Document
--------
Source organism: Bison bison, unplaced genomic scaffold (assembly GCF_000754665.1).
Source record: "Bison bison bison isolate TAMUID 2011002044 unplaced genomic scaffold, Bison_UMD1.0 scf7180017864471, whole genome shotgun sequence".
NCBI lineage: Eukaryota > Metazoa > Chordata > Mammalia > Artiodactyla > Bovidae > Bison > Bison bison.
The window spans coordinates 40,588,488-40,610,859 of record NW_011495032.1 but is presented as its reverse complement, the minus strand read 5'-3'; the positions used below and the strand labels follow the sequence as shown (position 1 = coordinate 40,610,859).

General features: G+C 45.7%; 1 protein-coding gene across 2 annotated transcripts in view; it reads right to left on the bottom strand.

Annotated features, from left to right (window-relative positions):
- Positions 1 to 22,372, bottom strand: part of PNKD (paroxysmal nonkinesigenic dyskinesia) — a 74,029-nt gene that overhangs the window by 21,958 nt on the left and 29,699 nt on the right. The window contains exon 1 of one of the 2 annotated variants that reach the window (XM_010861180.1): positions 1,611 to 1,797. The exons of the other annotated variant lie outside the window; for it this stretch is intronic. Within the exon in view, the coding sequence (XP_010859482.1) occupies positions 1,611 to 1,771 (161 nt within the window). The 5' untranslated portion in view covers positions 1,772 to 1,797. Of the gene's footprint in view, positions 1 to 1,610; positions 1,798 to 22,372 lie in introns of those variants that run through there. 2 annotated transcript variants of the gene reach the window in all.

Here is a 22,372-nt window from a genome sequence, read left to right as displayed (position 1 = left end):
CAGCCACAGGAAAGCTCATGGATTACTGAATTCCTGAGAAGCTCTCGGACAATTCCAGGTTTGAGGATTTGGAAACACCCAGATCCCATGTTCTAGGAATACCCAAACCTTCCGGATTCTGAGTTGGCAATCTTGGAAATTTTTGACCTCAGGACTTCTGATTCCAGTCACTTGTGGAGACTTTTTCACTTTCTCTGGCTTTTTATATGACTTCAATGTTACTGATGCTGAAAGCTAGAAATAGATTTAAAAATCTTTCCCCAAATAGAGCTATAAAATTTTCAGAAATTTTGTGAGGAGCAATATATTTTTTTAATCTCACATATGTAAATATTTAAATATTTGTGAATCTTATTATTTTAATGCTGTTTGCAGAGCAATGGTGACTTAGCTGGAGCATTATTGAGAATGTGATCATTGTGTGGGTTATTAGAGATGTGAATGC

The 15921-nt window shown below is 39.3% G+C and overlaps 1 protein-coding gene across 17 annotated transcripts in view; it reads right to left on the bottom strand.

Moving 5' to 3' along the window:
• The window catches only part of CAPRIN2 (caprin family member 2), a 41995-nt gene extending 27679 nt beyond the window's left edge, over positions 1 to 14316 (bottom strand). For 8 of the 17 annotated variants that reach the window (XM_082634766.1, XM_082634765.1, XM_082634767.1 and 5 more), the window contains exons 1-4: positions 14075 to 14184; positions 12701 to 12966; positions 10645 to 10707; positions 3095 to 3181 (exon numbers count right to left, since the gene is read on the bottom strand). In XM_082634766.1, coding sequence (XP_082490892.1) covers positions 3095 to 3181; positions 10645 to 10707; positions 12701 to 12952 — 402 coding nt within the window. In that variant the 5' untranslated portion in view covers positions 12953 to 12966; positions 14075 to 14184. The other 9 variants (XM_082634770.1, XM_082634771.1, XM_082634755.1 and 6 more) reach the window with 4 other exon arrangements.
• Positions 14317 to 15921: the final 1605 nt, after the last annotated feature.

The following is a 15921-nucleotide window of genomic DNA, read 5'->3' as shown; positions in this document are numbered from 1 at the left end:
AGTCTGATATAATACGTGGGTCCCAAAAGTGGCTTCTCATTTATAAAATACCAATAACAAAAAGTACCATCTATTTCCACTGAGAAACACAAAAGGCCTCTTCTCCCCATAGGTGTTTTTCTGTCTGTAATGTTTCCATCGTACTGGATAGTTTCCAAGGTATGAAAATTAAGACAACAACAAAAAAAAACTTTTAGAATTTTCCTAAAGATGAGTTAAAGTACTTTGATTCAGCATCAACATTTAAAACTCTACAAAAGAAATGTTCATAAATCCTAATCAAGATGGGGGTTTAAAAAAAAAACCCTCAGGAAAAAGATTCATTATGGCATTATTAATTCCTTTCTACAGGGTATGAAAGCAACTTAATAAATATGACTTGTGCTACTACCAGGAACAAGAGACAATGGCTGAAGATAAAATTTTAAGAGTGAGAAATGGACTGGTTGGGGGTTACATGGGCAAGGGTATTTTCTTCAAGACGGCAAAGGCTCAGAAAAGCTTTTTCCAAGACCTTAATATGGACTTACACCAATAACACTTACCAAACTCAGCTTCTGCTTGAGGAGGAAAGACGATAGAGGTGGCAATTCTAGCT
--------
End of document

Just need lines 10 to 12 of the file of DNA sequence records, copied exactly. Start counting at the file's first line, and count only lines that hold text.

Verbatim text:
The 15921-nt window shown below is 39.3% G+C and overlaps 1 protein-coding gene across 17 annotated transcripts in view; it reads right to left on the bottom strand.

Moving 5' to 3' along the window:
• The window catches only part of CAPRIN2 (caprin family member 2), a 41995-nt gene extending 27679 nt beyond the window's left edge, over positions 1 to 14316 (bottom strand). For 8 of the 17 annotated variants that reach the window (XM_082634766.1, XM_082634765.1, XM_082634767.1 and 5 more), the window contains exons 1-4: positions 14075 to 14184; positions 12701 to 12966; positions 10645 to 10707; positions 3095 to 3181 (exon numbers count right to left, since the gene is read on the bottom strand). In XM_082634766.1, coding sequence (XP_082490892.1) covers positions 3095 to 3181; positions 10645 to 10707; positions 12701 to 12952 — 402 coding nt within the window. In that variant the 5' untranslated portion in view covers positions 12953 to 12966; positions 14075 to 14184. The other 9 variants (XM_082634770.1, XM_082634771.1, XM_082634755.1 and 6 more) reach the window with 4 other exon arrangements.